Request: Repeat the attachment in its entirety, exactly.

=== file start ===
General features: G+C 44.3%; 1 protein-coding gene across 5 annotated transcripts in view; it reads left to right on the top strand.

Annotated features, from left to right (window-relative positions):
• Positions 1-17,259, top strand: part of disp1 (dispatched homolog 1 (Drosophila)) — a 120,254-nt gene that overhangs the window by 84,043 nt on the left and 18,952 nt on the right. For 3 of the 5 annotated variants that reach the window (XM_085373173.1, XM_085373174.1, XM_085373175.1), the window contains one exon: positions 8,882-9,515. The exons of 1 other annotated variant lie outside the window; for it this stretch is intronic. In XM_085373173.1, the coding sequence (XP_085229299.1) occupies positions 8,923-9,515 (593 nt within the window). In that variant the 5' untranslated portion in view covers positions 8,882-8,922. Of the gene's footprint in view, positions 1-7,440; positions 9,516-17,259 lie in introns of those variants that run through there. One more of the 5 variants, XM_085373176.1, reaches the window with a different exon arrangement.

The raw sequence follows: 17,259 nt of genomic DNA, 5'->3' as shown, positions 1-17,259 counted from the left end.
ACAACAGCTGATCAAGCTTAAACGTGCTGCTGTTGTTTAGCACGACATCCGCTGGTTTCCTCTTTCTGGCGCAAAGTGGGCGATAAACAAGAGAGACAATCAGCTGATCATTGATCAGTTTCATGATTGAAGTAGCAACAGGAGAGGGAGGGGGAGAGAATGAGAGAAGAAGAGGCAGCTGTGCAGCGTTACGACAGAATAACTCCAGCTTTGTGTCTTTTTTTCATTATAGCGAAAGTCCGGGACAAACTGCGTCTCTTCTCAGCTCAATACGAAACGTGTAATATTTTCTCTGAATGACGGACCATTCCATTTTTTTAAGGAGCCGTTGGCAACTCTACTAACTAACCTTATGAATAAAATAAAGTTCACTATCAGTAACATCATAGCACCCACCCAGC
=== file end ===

General features: G+C 44.3%; 1 protein-coding gene across 5 annotated transcripts in view; it reads left to right on the top strand.

Annotated features, from left to right (window-relative positions):
• Positions 1-17,259, top strand: part of disp1 (dispatched homolog 1 (Drosophila)) — a 120,254-nt gene that overhangs the window by 84,043 nt on the left and 18,952 nt on the right. For 3 of the 5 annotated variants that reach the window (XM_085373173.1, XM_085373174.1, XM_085373175.1), the window contains one exon: positions 8,882-9,515. The exons of 1 other annotated variant lie outside the window; for it this stretch is intronic. In XM_085373173.1, the coding sequence (XP_085229299.1) occupies positions 8,923-9,515 (593 nt within the window). In that variant the 5' untranslated portion in view covers positions 8,882-8,922. Of the gene's footprint in view, positions 1-7,440; positions 9,516-17,259 lie in introns of those variants that run through there. One more of the 5 variants, XM_085373176.1, reaches the window with a different exon arrangement.

The raw sequence follows: 17,259 nt of genomic DNA, 5'->3' as shown, positions 1-17,259 counted from the left end.
ACAACAGCTGATCAAGCTTAAACGTGCTGCTGTTGTTTAGCACGACATCCGCTGGTTTCCTCTTTCTGGCGCAAAGTGGGCGATAAACAAGAGAGACAATCAGCTGATCATTGATCAGTTTCATGATTGAAGTAGCAACAGGAGAGGGAGGGGGAGAGAATGAGAGAAGAAGAGGCAGCTGTGCAGCGTTACGACAGAATAACTCCAGCTTTGTGTCTTTTTTTCATTATAGCGAAAGTCCGGGACAAACTGCGTCTCTTCTCAGCTCAATACGAAACGTGTAATATTTTCTCTGAATGACGGACCATTCCATTTTTTTAAGGAGCCGTTGGCAACTCTACTAACTAACCTTATGAATAAAATAAAGTTCACTATCAGTAACATCATAGCACCCACCCAGC